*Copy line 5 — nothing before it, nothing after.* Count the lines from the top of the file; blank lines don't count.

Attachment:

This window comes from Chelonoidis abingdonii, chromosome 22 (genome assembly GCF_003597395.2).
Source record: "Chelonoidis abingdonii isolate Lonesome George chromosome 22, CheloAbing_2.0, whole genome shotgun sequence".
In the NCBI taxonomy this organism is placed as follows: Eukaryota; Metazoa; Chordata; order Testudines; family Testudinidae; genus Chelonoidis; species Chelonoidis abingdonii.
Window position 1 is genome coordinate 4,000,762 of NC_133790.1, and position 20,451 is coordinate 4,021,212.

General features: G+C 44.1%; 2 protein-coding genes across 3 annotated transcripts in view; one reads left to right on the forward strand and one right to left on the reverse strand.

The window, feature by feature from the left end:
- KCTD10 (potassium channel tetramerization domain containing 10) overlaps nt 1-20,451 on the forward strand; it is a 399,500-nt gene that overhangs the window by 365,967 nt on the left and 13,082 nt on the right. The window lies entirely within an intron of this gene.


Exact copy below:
General features: G+C 44.1%; 2 protein-coding genes across 3 annotated transcripts in view; one reads left to right on the forward strand and one right to left on the reverse strand.